Thursday, January 30, 2020

Julie Des Jardins's "American Queenmaker"

Julie Des Jardins is a historian of American women and gender who has taught and written extensively in the field, particularly on the history of women in the professions. Along with pieces on gender and women’s history for blogs, journals, and Oxford’s History of History Writing, she has written several books, including Women and the Historical Enterprise in America: Gender, Race, and the Politics of Memory; The Madame Curie Complex: The Hidden History of Women in Science; Lillian Gilbreth: Redefining Domesticity; and the study of American masculinity, Walter Camp: Football and the Modern Man.

Des Jardins applied the “Page 99 Test” to her newest book, American Queenmaker: How Missy Meloney Brought Women Into Politics, and reported the following:
The Page 99 Test amplifies a challenge I have had throughout writing American Queenmaker: encapsulating all that is important about Missy Meloney in a narrative with focus.

The subtitle suggests that Missy made her mark in American politics. In actuality, she also made it in American journalism, art, science, literature, media, reform, and diplomacy--and internationally too. No page of any book could possibly convey the totality of Missy's force, though I was hoping 99 might do a better job than others.

Missy Meloney (1878-1943) was a pioneering journalist, editor, presidential advisor, PR maven, and overall social, cultural, and political rainmaker. And yet page 99 merely explores one small, albeit crucial, facet of Missy's power: Her ability to sense the next best thing (in this case literary) and to seize on it for the sake of women. Here she is helping to make women authors culturally relevant in the 1920s, amidst the "Lost Generation" of men generally credited with shaping the literary tastes of the decade. As editor of national magazines, Missy paid female serial writers what she paid prominent men, offering Kathleen Norris $50,000 for a serial in the early 1920s, for instance, the same amount Sinclair Lewis fetched for a work of similar length. If Missy liked an author's work but couldn't make space for it, she took the time to find reputable editors who could. In years when newspaper book-review sections, Great Books groups, and Book of the Month Clubs helped to create the wide-ranging readership Margaret Widdemer called "the Middlebrow," Missy afforded women unprecedented opportunities to shape middlebrow tastes, both as literary producers and consumers. I defer to Page 99 on "the middlebrow" and Missy's determination not to make it a derogatory label:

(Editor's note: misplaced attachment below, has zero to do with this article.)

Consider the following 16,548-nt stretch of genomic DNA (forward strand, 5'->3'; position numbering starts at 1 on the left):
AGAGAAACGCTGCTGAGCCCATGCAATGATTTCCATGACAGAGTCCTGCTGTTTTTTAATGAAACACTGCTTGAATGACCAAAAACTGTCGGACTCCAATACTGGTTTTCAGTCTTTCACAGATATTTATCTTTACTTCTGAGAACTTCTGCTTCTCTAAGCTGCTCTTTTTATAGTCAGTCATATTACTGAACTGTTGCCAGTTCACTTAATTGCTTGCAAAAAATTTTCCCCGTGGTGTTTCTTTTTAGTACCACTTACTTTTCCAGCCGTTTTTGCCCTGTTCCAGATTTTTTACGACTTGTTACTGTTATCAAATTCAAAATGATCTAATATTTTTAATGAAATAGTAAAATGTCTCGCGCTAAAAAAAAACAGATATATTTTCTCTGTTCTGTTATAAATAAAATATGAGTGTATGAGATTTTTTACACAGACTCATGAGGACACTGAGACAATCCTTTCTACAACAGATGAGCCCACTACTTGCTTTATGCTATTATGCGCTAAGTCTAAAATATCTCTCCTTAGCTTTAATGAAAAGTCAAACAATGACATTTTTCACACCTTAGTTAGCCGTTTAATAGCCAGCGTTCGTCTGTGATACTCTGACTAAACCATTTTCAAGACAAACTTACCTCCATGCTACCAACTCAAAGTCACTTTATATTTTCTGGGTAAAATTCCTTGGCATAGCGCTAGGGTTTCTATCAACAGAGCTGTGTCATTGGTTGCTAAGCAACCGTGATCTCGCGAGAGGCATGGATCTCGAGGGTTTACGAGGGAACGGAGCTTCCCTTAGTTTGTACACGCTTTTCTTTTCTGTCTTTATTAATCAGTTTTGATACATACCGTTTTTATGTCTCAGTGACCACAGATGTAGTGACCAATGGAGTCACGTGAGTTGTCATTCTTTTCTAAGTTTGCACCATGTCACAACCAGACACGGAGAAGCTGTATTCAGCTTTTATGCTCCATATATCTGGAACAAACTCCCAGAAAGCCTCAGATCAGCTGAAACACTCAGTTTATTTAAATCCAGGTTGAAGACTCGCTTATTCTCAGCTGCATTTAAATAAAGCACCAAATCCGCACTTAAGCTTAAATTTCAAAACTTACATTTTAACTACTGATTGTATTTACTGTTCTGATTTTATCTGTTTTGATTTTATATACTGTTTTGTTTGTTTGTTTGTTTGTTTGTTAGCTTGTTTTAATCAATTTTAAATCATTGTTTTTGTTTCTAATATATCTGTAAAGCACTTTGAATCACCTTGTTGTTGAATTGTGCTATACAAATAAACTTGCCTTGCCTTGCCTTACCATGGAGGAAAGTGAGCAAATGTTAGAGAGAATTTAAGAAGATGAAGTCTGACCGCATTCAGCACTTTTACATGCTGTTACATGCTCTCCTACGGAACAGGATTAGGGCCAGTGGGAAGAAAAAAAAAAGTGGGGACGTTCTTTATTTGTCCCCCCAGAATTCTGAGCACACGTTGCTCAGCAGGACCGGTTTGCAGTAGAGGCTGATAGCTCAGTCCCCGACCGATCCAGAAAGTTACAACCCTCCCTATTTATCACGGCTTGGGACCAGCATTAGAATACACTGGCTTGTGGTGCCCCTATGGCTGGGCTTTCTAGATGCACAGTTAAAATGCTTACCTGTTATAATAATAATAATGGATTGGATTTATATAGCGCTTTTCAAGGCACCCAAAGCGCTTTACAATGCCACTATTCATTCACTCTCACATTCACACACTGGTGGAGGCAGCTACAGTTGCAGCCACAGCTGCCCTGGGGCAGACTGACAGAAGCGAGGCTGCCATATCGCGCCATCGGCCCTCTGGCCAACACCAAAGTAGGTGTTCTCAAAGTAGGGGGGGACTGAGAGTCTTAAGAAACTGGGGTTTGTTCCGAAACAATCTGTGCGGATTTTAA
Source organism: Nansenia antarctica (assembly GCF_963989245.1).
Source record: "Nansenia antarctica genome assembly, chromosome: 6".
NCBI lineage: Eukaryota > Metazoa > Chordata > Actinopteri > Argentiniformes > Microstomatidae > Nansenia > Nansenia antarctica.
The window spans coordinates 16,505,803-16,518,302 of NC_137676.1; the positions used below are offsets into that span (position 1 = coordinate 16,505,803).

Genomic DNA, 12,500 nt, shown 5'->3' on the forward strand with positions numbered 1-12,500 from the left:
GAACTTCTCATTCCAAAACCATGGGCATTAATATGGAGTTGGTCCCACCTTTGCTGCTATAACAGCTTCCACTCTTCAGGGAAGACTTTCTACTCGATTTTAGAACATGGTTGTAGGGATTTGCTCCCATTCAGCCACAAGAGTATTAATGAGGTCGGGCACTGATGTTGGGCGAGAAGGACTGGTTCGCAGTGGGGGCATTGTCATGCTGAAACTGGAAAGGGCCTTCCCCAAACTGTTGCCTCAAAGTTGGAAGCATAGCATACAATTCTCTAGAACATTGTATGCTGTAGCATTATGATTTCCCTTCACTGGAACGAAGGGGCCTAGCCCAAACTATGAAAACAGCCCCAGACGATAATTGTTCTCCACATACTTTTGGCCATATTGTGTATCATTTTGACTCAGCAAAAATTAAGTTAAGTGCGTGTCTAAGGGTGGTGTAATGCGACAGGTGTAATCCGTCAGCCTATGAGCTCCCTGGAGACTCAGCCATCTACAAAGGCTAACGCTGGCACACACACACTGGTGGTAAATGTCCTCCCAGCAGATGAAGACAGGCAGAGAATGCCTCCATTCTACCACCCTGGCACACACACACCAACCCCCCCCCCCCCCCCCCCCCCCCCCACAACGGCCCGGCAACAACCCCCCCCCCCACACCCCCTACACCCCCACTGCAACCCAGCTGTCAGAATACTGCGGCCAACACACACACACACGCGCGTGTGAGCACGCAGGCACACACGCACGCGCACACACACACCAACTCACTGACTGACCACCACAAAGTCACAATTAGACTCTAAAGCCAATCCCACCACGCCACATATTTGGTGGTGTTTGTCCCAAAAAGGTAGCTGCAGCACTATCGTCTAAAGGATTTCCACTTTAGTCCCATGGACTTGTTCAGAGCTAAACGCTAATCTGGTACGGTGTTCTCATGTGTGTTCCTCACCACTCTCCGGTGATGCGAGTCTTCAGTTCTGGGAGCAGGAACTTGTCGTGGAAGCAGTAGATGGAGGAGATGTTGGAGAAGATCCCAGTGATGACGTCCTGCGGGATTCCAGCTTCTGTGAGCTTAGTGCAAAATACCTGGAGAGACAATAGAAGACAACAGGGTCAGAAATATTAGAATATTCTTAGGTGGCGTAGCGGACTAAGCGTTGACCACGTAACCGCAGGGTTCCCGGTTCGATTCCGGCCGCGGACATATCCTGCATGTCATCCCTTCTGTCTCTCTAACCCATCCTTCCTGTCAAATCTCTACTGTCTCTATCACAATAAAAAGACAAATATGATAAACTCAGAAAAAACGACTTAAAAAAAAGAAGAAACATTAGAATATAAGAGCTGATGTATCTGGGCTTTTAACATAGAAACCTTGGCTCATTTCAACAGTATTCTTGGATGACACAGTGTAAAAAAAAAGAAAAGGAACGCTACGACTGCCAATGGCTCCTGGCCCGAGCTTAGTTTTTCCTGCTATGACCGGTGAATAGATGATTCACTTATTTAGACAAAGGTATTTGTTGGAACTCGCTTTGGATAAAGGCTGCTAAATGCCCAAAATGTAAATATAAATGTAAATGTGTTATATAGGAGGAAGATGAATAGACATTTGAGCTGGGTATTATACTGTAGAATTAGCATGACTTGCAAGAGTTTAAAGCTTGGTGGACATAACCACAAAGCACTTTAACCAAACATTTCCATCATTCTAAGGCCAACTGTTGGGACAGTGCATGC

Though not erudite, this demographic was increasingly educated; Missy would know, since she was pretty sure that her readers made up a good bit of its bulk. It's also why she figured women writers would best appeal to it. She valued writers' ability to make meaning for the masses over their ability to achieve critical acclaim, and hence she never had to rid herself of the notion that supporting female writers was commending lesser literature. She saw herself as a facilitator, introducing female readers to a diversified range of writers and vice versa, broadening palates and best-seller lists ultimately for the advancement of women, but also for the social good.

So Missy gave women their breaks and paid them like men. It was not always enough to eradicate women's deeply rooted insecurities as artists, but it was a start. She understood that it would take time to make them believe in their own voices and in their transcendent powers as shapers, communicators, and interpreters of the modern sensibility...
Visit Julie Des Jardins's website.

The Page 99 Test: Walter Camp: Football and the Modern Man.

--Marshal Zeringue